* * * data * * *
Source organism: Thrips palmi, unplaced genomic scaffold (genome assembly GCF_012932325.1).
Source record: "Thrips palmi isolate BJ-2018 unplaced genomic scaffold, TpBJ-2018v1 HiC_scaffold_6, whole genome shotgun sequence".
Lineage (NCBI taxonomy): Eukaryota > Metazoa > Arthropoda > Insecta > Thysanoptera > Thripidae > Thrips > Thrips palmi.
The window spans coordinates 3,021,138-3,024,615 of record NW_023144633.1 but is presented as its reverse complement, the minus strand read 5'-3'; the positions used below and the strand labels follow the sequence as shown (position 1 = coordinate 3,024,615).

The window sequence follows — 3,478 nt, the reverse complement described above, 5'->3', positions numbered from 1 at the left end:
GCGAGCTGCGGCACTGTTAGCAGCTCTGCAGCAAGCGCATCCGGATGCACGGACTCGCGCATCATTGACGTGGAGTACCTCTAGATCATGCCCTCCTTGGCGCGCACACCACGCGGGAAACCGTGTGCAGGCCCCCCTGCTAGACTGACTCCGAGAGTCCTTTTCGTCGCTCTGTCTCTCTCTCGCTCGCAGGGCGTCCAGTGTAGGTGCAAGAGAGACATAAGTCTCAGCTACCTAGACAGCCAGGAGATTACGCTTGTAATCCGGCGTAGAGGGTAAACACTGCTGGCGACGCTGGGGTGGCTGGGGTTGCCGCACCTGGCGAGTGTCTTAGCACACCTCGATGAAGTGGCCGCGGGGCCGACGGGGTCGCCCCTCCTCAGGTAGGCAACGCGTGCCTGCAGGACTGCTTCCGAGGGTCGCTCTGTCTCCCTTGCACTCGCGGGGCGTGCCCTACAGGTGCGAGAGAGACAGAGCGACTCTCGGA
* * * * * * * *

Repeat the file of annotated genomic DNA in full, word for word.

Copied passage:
Source organism: Thrips palmi, unplaced genomic scaffold (genome assembly GCF_012932325.1).
Source record: "Thrips palmi isolate BJ-2018 unplaced genomic scaffold, TpBJ-2018v1 HiC_scaffold_6, whole genome shotgun sequence".
Lineage (NCBI taxonomy): Eukaryota > Metazoa > Arthropoda > Insecta > Thysanoptera > Thripidae > Thrips > Thrips palmi.
The window spans coordinates 3,021,138-3,024,615 of record NW_023144633.1 but is presented as its reverse complement, the minus strand read 5'-3'; the positions used below and the strand labels follow the sequence as shown (position 1 = coordinate 3,024,615).

The window sequence follows — 3,478 nt, the reverse complement described above, 5'->3', positions numbered from 1 at the left end:
GCGAGCTGCGGCACTGTTAGCAGCTCTGCAGCAAGCGCATCCGGATGCACGGACTCGCGCATCATTGACGTGGAGTACCTCTAGATCATGCCCTCCTTGGCGCGCACACCACGCGGGAAACCGTGTGCAGGCCCCCCTGCTAGACTGACTCCGAGAGTCCTTTTCGTCGCTCTGTCTCTCTCTCGCTCGCAGGGCGTCCAGTGTAGGTGCAAGAGAGACATAAGTCTCAGCTACCTAGACAGCCAGGAGATTACGCTTGTAATCCGGCGTAGAGGGTAAACACTGCTGGCGACGCTGGGGTGGCTGGGGTTGCCGCACCTGGCGAGTGTCTTAGCACACCTCGATGAAGTGGCCGCGGGGCCGACGGGGTCGCCCCTCCTCAGGTAGGCAACGCGTGCCTGCAGGACTGCTTCCGAGGGTCGCTCTGTCTCCCTTGCACTCGCGGGGCGTGCCCTACAGGTGCGAGAGAGACAGAGCGACTCTCGGA